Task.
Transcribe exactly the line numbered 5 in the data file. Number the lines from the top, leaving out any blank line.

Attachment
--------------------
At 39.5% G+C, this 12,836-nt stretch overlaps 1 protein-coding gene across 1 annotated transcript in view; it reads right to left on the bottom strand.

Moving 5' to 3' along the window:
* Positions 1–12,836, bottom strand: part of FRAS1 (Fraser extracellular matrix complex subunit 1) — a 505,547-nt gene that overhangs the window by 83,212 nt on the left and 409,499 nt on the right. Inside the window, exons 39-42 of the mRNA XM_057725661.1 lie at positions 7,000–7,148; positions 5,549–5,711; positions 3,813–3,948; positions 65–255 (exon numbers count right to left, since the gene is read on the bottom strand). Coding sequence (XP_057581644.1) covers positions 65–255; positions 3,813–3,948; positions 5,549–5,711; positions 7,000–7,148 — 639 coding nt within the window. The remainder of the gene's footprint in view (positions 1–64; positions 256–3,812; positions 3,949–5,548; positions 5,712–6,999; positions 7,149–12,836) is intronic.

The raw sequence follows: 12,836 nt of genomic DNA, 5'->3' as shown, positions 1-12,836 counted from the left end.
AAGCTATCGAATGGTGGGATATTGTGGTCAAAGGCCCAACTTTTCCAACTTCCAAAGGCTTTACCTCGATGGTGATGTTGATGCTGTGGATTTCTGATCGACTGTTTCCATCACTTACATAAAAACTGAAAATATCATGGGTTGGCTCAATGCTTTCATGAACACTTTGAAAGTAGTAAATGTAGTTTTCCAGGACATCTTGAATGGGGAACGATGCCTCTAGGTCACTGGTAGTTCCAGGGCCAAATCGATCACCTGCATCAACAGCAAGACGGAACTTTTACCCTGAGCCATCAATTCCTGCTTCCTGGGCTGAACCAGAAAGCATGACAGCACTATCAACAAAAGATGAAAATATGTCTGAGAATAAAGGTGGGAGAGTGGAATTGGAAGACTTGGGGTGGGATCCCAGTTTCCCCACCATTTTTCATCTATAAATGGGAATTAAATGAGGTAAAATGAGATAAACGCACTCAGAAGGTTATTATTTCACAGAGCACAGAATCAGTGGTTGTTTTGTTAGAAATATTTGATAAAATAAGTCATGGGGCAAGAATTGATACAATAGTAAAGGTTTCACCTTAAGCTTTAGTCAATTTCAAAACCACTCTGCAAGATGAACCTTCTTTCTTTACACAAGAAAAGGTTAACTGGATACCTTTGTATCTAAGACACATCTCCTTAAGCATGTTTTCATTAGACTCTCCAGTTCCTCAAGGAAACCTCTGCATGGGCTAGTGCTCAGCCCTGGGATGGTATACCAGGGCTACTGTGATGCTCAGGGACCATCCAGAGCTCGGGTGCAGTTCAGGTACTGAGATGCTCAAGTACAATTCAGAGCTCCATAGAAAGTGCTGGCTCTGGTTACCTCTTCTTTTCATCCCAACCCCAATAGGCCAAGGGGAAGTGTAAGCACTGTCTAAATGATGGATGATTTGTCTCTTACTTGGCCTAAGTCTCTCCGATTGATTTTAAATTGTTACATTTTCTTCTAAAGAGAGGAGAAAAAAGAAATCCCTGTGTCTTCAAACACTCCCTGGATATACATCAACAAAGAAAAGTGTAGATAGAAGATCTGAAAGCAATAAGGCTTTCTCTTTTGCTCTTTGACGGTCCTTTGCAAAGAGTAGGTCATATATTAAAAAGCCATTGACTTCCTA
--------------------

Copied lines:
AAGCTATCGAATGGTGGGATATTGTGGTCAAAGGCCCAACTTTTCCAACTTCCAAAGGCTTTACCTCGATGGTGATGTTGATGCTGTGGATTTCTGATCGACTGTTTCCATCACTTACATAAAAACTGAAAATATCATGGGTTGGCTCAATGCTTTCATGAACACTTTGAAAGTAGTAAATGTAGTTTTCCAGGACATCTTGAATGGGGAACGATGCCTCTAGGTCACTGGTAGTTCCAGGGCCAAATCGATCACCTGCATCAACAGCAAGACGGAACTTTTACCCTGAGCCATCAATTCCTGCTTCCTGGGCTGAACCAGAAAGCATGACAGCACTATCAACAAAAGATGAAAATATGTCTGAGAATAAAGGTGGGAGAGTGGAATTGGAAGACTTGGGGTGGGATCCCAGTTTCCCCACCATTTTTCATCTATAAATGGGAATTAAATGAGGTAAAATGAGATAAACGCACTCAGAAGGTTATTATTTCACAGAGCACAGAATCAGTGGTTGTTTTGTTAGAAATATTTGATAAAATAAGTCATGGGGCAAGAATTGATACAATAGTAAAGGTTTCACCTTAAGCTTTAGTCAATTTCAAAACCACTCTGCAAGATGAACCTTCTTTCTTTACACAAGAAAAGGTTAACTGGATACCTTTGTATCTAAGACACATCTCCTTAAGCATGTTTTCATTAGACTCTCCAGTTCCTCAAGGAAACCTCTGCATGGGCTAGTGCTCAGCCCTGGGATGGTATACCAGGGCTACTGTGATGCTCAGGGACCATCCAGAGCTCGGGTGCAGTTCAGGTACTGAGATGCTCAAGTACAATTCAGAGCTCCATAGAAAGTGCTGGCTCTGGTTACCTCTTCTTTTCATCCCAACCCCAATAGGCCAAGGGGAAGTGTAAGCACTGTCTAAATGATGGATGATTTGTCTCTTACTTGGCCTAAGTCTCTCCGATTGATTTTAAATTGTTACATTTTCTTCTAAAGAGAGGAGAAAAAAGAAATCCCTGTGTCTTCAAACACTCCCTGGATATACATCAACAAAGAAAAGTGTAGATAGAAGATCTGAAAGCAATAAGGCTTTCTCTTTTGCTCTTTGACGGTCCTTTGCAAAGAGTAGGTCATATATTAAAAAGCCATTGACTTCCTA